Detailed below are the current Research Projects Nunkuwarrin Yunti are involved in as well as a brief overview of some past projects.

Healing the past by nurturing the future: perinatal screening & support for Aboriginal parents who have experienced complex trauma in their own childhoods

This study aims to develop culturally acceptable and feasible perinatal strategies to identify and enable healing and recovery of Aboriginal parents who have experienced complex childhood trauma themselves, to prevent intergenerational trauma.

The study is being led by Dr Catherine Chamberlain from La Trobe University, and supported locally by a large team of experienced Aboriginal researchers.

A collaborative agreement has been established between Nunkuwarrin Yunti, the study team, and several other Aboriginal Community Controlled Health Organisations across Victoria and NT; and staff from Nunkuwarrin Yunti’s Women’s Children’s Family Health program are helping to co-design awareness, recognition, assessment and support strategies.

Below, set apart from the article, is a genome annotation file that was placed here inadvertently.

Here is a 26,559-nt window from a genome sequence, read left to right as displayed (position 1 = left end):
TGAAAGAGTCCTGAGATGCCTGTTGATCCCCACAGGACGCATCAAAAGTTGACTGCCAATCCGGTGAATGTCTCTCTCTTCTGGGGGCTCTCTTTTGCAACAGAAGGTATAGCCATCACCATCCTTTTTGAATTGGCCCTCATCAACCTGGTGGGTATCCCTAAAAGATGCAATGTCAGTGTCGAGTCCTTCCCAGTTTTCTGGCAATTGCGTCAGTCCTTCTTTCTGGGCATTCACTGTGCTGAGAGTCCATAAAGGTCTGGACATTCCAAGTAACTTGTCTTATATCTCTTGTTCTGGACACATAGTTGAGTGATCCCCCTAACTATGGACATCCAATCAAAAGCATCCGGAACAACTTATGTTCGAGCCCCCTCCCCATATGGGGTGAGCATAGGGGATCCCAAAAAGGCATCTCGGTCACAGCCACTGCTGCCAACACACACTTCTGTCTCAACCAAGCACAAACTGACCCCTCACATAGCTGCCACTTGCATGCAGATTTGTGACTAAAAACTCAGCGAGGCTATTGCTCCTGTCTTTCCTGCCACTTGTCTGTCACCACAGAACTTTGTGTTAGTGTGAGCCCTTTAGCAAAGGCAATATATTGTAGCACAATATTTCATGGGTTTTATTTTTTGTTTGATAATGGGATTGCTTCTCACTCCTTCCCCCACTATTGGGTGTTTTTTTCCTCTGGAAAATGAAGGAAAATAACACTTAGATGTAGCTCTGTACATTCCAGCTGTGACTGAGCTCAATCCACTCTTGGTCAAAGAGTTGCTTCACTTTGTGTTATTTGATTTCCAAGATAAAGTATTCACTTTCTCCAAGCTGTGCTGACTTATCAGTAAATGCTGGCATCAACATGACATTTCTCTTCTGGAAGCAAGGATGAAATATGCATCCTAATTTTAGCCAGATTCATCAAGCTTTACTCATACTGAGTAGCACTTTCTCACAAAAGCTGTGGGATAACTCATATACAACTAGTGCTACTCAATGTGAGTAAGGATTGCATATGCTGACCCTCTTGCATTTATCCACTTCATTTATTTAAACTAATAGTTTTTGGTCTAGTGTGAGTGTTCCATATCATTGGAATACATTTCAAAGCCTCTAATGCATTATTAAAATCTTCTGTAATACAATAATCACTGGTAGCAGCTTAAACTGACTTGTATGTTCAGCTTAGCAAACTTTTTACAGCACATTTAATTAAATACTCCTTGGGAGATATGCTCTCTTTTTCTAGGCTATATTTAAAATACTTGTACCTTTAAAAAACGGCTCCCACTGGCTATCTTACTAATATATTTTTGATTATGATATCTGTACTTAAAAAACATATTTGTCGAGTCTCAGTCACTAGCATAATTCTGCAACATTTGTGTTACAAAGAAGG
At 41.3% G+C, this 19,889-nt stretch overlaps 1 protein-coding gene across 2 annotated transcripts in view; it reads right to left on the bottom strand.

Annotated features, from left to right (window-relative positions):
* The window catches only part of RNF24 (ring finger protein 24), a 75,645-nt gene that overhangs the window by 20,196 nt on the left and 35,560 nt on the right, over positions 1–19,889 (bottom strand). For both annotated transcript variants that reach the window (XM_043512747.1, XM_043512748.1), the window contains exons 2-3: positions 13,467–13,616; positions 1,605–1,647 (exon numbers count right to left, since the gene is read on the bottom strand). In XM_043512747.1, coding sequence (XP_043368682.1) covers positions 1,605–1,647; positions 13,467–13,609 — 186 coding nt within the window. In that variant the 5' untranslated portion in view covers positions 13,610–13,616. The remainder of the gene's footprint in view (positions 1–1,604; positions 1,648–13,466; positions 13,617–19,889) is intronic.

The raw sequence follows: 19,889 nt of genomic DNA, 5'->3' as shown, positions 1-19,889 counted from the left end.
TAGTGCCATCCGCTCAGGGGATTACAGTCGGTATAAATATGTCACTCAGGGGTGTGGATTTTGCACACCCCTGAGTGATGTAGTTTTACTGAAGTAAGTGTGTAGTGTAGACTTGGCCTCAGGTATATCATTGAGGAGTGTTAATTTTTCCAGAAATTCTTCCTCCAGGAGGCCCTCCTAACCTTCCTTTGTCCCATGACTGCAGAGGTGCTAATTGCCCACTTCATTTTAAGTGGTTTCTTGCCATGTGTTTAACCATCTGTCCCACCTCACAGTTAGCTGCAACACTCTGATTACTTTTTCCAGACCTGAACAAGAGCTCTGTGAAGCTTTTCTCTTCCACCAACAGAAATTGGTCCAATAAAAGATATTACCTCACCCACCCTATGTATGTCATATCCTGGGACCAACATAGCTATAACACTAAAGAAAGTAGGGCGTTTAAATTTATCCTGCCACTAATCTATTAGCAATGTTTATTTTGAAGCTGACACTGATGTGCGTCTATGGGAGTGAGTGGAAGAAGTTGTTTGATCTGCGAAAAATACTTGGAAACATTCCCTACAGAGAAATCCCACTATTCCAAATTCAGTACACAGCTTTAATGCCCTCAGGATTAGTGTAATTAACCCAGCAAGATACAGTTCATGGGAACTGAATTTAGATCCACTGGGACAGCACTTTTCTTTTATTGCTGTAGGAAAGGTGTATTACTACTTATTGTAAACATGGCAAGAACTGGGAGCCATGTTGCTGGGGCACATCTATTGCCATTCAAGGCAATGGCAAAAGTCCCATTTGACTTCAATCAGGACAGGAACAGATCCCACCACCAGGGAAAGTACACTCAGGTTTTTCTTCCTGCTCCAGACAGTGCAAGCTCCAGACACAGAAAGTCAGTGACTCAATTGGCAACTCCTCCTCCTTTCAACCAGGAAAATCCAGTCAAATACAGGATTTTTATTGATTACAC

For more information click here

This four-year study commenced in January 2018 and is due for completion in December 2021.

ASQ:Extended TRAK – a child development outcome measure for Australian Aboriginal children

This study aims to develop the ASQ:Extended TRAK, a child development outcome measure for Aboriginal children that will be used to assess individual child developmental progress and evaluate the impact of early childhood programs.